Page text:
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Lookup NU author(s): Dr Alison GrahamORCiD
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Zinc ions play indispensable roles in biological chemistry. However, bacteria have an impressive ability to acquire Zn(2+) from the environment, making it exceptionally difficult to achieve Zn(2+) deficiency, and so a comprehensive understanding of the importance of Zn(2+) has not been attained. Reduction of the Zn(2+) content of Escherichia coli growth medium to 60 nM or less is reported here for the first time, without recourse to chelators of poor specificity. Cells grown in Zn(2+)-deficient medium had a reduced growth rate and contained up to five times less cellular Zn(2+). To understand global responses to Zn(2+) deficiency, microarray analysis was conducted of cells grown under Zn(2+)-replete and Zn(2+)-depleted conditions in chemostat cultures. Nine genes were up-regulated more than 2-fold (p<0.05) in cells from Zn(2+)-deficient chemostats, including zinT (yodA). zinT is shown to be regulated by Zur ( zinc uptake regulator). A mutant lacking zinT displayed a growth defect and a 3-fold lowered cellular Zn(2+) level under Zn(2+) limitation. The purified ZinT protein possessed a single, high affinity metal-binding site that can accommodate Zn(2+) or Cd(2+). A further up-regulated gene, ykgM, is believed to encode a non-Zn(2+) finger-containing paralogue of the Zn(2+) finger ribosomal protein L31. The gene encoding the periplasmic Zn(2+)- binding protein znuA showed increased expression. During both batch and chemostat growth, cells "found" more Zn(2+) than was originally added to the culture, presumably because of leaching from the culture vessel. Zn(2+) elimination is shown to be a more precise method of depleting Zn(2+) than by using the chelator N,N,N',N'-tetrakis(2-pyridylmethyl)ethylenediamine.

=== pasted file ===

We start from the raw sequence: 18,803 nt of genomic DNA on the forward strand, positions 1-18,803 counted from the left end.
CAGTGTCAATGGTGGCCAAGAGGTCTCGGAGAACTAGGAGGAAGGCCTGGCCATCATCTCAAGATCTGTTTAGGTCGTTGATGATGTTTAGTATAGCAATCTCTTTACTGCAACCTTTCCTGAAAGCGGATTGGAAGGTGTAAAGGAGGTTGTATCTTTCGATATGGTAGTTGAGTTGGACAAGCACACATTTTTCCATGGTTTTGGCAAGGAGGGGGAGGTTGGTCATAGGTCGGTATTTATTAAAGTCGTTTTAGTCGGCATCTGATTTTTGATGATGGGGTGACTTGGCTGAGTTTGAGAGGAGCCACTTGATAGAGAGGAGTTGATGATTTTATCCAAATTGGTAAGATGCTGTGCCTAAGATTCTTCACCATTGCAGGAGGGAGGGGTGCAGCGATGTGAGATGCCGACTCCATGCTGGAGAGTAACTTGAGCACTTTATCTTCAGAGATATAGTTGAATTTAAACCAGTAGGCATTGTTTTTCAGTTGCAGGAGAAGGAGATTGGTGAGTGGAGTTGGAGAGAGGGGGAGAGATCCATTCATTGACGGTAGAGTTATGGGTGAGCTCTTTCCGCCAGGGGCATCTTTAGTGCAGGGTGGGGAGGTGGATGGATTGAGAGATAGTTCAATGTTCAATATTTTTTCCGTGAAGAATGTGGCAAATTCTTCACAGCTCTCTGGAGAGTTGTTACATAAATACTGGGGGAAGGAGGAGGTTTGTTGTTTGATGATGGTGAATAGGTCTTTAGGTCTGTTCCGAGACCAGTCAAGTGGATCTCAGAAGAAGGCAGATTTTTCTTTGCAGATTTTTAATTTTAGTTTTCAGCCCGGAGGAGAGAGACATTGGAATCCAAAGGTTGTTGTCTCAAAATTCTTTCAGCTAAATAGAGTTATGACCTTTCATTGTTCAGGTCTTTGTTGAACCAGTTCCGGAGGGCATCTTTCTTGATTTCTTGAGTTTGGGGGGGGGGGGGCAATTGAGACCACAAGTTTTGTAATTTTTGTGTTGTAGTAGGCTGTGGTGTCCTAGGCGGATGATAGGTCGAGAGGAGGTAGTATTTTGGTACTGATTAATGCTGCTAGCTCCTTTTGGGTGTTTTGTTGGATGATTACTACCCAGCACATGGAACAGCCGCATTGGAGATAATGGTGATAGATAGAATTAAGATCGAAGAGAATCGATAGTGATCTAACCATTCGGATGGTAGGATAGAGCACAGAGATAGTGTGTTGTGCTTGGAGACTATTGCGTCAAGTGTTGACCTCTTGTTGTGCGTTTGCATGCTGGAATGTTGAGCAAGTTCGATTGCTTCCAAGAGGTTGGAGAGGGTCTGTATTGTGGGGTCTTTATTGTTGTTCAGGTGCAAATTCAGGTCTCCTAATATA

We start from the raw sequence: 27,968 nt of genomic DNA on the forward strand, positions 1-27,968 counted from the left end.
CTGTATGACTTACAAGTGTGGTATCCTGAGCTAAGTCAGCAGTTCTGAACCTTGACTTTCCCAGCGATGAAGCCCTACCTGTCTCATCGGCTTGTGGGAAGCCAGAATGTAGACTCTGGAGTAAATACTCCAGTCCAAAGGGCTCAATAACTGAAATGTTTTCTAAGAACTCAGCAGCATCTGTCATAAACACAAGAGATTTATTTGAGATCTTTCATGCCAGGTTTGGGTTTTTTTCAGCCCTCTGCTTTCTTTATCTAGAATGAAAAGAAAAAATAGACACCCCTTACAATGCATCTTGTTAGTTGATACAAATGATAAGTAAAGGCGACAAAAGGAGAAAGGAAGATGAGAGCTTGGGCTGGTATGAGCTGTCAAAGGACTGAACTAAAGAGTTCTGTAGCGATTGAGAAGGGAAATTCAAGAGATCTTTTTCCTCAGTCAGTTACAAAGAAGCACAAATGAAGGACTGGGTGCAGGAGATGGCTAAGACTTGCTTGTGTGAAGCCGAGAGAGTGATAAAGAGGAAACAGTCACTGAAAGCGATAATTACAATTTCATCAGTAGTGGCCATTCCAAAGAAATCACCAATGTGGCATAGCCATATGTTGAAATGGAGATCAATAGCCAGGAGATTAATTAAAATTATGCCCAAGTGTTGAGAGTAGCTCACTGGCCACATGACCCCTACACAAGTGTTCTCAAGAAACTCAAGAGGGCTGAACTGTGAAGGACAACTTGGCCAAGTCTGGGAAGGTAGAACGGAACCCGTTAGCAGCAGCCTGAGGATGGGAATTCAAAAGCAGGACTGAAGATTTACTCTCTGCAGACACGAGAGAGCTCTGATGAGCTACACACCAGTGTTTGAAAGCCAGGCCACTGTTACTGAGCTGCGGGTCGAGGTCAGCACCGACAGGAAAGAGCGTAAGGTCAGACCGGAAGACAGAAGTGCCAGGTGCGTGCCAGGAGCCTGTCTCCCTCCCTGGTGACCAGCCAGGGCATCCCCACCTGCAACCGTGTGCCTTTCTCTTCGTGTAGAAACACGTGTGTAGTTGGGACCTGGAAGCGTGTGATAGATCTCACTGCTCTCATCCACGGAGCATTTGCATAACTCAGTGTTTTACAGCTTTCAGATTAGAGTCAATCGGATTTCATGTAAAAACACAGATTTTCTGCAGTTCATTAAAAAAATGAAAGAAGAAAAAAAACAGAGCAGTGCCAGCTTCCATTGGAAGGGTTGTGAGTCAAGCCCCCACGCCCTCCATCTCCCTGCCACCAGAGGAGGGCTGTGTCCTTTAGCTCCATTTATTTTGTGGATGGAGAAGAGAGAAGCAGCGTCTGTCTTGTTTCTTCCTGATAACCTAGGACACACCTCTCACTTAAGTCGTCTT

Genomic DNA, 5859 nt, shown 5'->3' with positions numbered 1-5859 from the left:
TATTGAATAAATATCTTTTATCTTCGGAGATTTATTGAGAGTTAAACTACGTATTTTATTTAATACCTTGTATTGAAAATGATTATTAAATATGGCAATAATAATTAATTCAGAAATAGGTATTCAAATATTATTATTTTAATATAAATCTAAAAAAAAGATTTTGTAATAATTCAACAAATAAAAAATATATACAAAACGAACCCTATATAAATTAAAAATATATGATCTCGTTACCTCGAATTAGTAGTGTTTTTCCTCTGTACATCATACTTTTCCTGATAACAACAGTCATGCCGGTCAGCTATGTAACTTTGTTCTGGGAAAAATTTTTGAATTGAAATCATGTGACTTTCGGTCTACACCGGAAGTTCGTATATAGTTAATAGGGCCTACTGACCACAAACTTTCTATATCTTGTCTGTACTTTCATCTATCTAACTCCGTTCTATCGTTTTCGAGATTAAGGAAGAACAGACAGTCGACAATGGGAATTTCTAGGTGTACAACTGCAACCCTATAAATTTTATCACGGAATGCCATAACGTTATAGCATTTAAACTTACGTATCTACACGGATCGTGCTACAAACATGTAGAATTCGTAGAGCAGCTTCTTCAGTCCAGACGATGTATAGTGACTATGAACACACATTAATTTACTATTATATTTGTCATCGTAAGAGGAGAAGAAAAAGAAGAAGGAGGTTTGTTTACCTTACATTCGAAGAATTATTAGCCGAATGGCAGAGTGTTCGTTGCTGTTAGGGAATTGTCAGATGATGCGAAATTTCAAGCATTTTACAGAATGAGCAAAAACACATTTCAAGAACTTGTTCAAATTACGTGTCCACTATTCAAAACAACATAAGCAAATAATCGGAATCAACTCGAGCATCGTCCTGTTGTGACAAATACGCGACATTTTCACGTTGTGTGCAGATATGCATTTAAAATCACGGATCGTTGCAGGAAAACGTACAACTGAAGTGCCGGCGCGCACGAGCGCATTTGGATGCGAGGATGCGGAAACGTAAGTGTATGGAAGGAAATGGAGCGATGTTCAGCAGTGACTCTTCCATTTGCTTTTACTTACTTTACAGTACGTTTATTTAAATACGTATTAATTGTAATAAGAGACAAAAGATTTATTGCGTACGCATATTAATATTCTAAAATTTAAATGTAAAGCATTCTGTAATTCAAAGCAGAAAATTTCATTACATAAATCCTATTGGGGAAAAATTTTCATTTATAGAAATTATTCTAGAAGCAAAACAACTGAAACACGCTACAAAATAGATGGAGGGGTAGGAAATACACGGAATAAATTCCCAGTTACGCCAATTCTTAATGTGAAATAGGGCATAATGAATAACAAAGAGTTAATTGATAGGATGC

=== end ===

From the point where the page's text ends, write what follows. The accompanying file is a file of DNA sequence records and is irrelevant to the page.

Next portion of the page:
Author(s): Graham AI, Hunt S, Stokes SL, Bramall N, Bunch J, Cox AG, McLeod CW, Poole RK
Publication type: Article
Publication status: Published
Journal: Journal of Biological Chemistry
ISSN (print): 0021-9258
ISSN (electronic): 1083-351X
Publisher: American Society for Biochemistry and Molecular Biology, Inc.
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